Over a normal human lifespan a resident of the mid-Atlantic states can expect to witness five sightings of Brood X, the nation’s biggest cicada cohort, which emerges from the ground every 17 years.
I missed my first opportunity, in 1970, when I was 12. The cicadas crawled out of the ground that year shortly before my family moved from New Rochelle, N.Y., to Beverly Hills, Calif. Probably there weren’t many to see. New Rochelle is pretty far north for Brood X, which seldom extends north of New Jersey. Brood X does extend to Ohio, though, where one month earlier National Guardsmen fired into a crowd of antiwar protestors at Kent State, killing four of them.
Four days before I boarded the plane to California with my mother and sister, Brood X was making a racket in Princeton, N.J., where Bob Dylan, 29, was receiving an honorary degree from Princeton University alongside Coretta Scott King, 43, and Walter Lippmann, 81. “Dylan chatted briefly with Mrs. King, but eyewitnesses say neither Dylan or Lippmann seemed aware of the other’s presence,” reported Rolling Stone.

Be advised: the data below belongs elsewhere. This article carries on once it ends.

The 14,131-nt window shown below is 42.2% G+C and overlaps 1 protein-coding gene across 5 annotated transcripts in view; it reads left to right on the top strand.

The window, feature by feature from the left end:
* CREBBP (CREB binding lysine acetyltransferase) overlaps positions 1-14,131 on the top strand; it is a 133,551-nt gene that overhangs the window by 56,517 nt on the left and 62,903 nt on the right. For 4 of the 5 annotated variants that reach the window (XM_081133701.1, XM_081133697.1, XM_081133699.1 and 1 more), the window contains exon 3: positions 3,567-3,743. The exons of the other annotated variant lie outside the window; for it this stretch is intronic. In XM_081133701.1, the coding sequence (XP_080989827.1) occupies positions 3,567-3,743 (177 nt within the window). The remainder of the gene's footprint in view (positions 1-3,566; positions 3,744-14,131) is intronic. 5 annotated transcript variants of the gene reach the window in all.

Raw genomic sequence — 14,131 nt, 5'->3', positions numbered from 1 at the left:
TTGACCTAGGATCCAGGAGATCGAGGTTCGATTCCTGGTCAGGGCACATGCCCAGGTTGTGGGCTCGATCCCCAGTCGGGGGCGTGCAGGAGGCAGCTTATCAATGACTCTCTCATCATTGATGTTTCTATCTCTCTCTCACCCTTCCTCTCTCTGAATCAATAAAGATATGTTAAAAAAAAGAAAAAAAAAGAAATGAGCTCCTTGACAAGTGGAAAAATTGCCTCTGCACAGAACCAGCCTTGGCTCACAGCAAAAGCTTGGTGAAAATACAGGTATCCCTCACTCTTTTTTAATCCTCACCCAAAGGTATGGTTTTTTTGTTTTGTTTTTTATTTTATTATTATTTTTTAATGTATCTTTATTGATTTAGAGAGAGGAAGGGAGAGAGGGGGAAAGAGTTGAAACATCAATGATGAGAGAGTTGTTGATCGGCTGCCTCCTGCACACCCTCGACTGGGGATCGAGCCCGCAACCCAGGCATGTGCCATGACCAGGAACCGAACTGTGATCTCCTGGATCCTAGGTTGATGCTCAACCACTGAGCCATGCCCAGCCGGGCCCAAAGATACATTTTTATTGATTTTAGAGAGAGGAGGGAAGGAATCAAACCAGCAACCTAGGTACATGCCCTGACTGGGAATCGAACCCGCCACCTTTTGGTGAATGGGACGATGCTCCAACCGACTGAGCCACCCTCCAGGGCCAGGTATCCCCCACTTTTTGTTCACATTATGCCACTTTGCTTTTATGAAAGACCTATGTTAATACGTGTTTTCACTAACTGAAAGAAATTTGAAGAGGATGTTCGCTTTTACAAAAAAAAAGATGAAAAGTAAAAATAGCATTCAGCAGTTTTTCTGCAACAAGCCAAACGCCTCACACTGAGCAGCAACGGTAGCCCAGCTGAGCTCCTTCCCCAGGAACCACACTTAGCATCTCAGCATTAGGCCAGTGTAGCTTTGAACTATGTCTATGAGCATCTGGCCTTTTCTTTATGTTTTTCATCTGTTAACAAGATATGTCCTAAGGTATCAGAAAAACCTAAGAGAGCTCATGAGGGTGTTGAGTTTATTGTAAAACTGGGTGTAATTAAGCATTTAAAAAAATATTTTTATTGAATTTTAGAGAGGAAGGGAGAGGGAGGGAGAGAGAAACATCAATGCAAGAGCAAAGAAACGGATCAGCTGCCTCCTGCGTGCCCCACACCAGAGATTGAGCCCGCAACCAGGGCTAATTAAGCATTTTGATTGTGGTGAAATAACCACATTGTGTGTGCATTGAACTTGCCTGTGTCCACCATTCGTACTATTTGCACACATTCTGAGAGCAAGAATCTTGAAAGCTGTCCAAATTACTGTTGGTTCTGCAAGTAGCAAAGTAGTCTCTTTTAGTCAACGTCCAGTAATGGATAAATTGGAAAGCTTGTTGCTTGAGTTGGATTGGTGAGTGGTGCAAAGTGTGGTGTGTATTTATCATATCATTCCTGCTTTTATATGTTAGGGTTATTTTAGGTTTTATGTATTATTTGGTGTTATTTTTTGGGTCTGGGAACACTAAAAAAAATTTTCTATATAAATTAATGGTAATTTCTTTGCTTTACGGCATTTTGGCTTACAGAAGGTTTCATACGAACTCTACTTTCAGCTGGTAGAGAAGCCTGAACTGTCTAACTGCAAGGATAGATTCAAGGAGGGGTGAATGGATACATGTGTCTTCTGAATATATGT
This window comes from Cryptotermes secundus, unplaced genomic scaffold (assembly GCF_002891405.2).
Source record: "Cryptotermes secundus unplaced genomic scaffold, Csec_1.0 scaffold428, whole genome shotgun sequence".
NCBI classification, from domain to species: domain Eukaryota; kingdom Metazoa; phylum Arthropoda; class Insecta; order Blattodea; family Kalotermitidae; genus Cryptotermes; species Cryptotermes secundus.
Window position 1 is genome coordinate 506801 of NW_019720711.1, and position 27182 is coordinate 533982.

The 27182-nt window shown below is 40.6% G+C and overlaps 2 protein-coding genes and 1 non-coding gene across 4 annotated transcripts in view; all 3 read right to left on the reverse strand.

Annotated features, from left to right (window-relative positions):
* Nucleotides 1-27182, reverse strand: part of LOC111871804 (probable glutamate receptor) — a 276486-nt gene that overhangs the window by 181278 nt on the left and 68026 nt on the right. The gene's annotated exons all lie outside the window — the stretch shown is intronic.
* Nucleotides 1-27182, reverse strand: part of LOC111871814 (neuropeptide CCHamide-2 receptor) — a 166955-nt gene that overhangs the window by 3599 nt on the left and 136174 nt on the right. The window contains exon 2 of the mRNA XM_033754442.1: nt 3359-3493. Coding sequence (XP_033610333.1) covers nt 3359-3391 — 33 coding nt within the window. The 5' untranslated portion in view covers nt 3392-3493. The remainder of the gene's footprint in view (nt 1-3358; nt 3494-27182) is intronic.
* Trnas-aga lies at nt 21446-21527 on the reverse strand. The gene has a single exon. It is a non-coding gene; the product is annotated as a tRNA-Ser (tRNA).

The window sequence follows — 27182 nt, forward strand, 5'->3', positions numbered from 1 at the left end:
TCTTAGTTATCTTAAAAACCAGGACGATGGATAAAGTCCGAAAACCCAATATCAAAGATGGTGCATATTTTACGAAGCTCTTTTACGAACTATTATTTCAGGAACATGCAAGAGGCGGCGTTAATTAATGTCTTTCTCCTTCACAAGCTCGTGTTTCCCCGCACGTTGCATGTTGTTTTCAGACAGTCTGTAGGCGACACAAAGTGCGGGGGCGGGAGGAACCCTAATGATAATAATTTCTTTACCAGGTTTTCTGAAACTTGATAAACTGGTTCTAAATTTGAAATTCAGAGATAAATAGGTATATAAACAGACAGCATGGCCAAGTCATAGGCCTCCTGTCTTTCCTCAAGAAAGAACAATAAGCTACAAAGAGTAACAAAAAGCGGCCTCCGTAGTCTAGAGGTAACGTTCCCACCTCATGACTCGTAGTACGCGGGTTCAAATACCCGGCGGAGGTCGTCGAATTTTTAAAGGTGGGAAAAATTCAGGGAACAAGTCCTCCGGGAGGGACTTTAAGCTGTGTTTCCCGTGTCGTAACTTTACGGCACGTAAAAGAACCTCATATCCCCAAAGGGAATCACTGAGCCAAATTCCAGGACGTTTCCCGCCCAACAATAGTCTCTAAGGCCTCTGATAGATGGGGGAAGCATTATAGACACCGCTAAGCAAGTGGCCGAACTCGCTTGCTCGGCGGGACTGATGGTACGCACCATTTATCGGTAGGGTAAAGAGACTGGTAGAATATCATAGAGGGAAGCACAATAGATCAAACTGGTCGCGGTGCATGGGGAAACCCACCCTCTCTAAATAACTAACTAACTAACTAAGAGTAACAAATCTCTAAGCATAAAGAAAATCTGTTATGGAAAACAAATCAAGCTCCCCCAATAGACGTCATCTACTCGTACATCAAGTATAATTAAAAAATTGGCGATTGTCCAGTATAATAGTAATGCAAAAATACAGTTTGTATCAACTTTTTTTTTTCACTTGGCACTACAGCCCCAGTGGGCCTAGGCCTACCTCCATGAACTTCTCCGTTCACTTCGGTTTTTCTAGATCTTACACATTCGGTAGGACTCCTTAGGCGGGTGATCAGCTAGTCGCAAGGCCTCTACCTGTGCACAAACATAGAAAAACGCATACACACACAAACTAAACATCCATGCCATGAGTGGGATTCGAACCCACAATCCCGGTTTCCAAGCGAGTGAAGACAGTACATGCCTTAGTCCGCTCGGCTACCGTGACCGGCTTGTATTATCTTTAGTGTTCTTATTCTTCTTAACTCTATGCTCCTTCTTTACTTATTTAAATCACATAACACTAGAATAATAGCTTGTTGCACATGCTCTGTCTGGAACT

It’s probably just as well. Dylan behaved badly that day, throwing a tantrum in the Nassau Hall faculty room when reporters asked him a few questions, and threatening to bolt when asked to put on an academic gown. In the end he consented to wear the gown but refused to wear a mortarboard. Thinking the cicadas were locusts, Dylan wrote a song about the experience titled “Day of the Locusts,” in which he declared himself “glad to get out of there alive.” Here’s the chorus:
Yeah, the locusts sang such a sweet melody
And the locusts sang with that high whinin' trill
Yeah, the locusts sang and they was singin' for me
Singin' for me, whoa, singin' for me.